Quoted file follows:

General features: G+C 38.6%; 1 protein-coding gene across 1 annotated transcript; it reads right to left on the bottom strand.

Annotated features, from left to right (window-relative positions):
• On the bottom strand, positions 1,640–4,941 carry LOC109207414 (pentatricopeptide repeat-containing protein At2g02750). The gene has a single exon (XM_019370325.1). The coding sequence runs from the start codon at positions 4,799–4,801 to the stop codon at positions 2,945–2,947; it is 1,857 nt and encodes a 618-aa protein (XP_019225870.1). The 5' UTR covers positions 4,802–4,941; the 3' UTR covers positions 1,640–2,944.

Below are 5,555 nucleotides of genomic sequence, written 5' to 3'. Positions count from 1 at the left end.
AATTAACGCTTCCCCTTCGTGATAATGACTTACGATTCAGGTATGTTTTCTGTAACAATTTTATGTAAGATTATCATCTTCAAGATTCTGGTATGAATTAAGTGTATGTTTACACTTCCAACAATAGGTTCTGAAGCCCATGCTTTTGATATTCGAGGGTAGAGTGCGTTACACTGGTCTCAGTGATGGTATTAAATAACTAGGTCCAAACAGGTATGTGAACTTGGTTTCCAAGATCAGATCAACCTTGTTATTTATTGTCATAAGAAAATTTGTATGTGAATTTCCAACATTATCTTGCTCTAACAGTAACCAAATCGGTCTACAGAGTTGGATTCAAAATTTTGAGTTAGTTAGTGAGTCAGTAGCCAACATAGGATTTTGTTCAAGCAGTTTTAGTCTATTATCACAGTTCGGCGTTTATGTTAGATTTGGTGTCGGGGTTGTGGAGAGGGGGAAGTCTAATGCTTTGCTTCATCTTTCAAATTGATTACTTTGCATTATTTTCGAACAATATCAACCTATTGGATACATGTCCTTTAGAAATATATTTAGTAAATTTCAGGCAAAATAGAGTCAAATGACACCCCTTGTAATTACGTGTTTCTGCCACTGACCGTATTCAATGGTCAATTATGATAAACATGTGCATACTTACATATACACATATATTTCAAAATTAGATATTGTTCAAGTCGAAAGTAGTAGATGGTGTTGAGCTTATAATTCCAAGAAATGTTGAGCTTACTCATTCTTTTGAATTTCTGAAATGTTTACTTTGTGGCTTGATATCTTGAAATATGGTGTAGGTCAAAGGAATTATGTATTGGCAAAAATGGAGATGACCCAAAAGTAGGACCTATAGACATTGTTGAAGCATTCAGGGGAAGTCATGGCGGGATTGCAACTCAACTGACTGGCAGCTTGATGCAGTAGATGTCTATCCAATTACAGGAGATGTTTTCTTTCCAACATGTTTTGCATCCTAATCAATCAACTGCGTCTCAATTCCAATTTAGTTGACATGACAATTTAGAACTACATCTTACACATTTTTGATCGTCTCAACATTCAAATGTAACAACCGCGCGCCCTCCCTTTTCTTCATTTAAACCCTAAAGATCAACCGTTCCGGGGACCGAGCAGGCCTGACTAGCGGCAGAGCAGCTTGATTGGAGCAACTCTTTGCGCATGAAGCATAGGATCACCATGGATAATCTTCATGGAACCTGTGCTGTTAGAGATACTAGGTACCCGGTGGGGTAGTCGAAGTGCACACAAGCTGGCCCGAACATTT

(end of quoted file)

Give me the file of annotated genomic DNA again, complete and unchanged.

General features: G+C 38.6%; 1 protein-coding gene across 1 annotated transcript; it reads right to left on the bottom strand.

Annotated features, from left to right (window-relative positions):
• On the bottom strand, positions 1,640–4,941 carry LOC109207414 (pentatricopeptide repeat-containing protein At2g02750). The gene has a single exon (XM_019370325.1). The coding sequence runs from the start codon at positions 4,799–4,801 to the stop codon at positions 2,945–2,947; it is 1,857 nt and encodes a 618-aa protein (XP_019225870.1). The 5' UTR covers positions 4,802–4,941; the 3' UTR covers positions 1,640–2,944.

Below are 5,555 nucleotides of genomic sequence, written 5' to 3'. Positions count from 1 at the left end.
AATTAACGCTTCCCCTTCGTGATAATGACTTACGATTCAGGTATGTTTTCTGTAACAATTTTATGTAAGATTATCATCTTCAAGATTCTGGTATGAATTAAGTGTATGTTTACACTTCCAACAATAGGTTCTGAAGCCCATGCTTTTGATATTCGAGGGTAGAGTGCGTTACACTGGTCTCAGTGATGGTATTAAATAACTAGGTCCAAACAGGTATGTGAACTTGGTTTCCAAGATCAGATCAACCTTGTTATTTATTGTCATAAGAAAATTTGTATGTGAATTTCCAACATTATCTTGCTCTAACAGTAACCAAATCGGTCTACAGAGTTGGATTCAAAATTTTGAGTTAGTTAGTGAGTCAGTAGCCAACATAGGATTTTGTTCAAGCAGTTTTAGTCTATTATCACAGTTCGGCGTTTATGTTAGATTTGGTGTCGGGGTTGTGGAGAGGGGGAAGTCTAATGCTTTGCTTCATCTTTCAAATTGATTACTTTGCATTATTTTCGAACAATATCAACCTATTGGATACATGTCCTTTAGAAATATATTTAGTAAATTTCAGGCAAAATAGAGTCAAATGACACCCCTTGTAATTACGTGTTTCTGCCACTGACCGTATTCAATGGTCAATTATGATAAACATGTGCATACTTACATATACACATATATTTCAAAATTAGATATTGTTCAAGTCGAAAGTAGTAGATGGTGTTGAGCTTATAATTCCAAGAAATGTTGAGCTTACTCATTCTTTTGAATTTCTGAAATGTTTACTTTGTGGCTTGATATCTTGAAATATGGTGTAGGTCAAAGGAATTATGTATTGGCAAAAATGGAGATGACCCAAAAGTAGGACCTATAGACATTGTTGAAGCATTCAGGGGAAGTCATGGCGGGATTGCAACTCAACTGACTGGCAGCTTGATGCAGTAGATGTCTATCCAATTACAGGAGATGTTTTCTTTCCAACATGTTTTGCATCCTAATCAATCAACTGCGTCTCAATTCCAATTTAGTTGACATGACAATTTAGAACTACATCTTACACATTTTTGATCGTCTCAACATTCAAATGTAACAACCGCGCGCCCTCCCTTTTCTTCATTTAAACCCTAAAGATCAACCGTTCCGGGGACCGAGCAGGCCTGACTAGCGGCAGAGCAGCTTGATTGGAGCAACTCTTTGCGCATGAAGCATAGGATCACCATGGATAATCTTCATGGAACCTGTGCTGTTAGAGATACTAGGTACCCGGTGGGGTAGTCGAAGTGCACACAAGCTGGCCCGAACATTT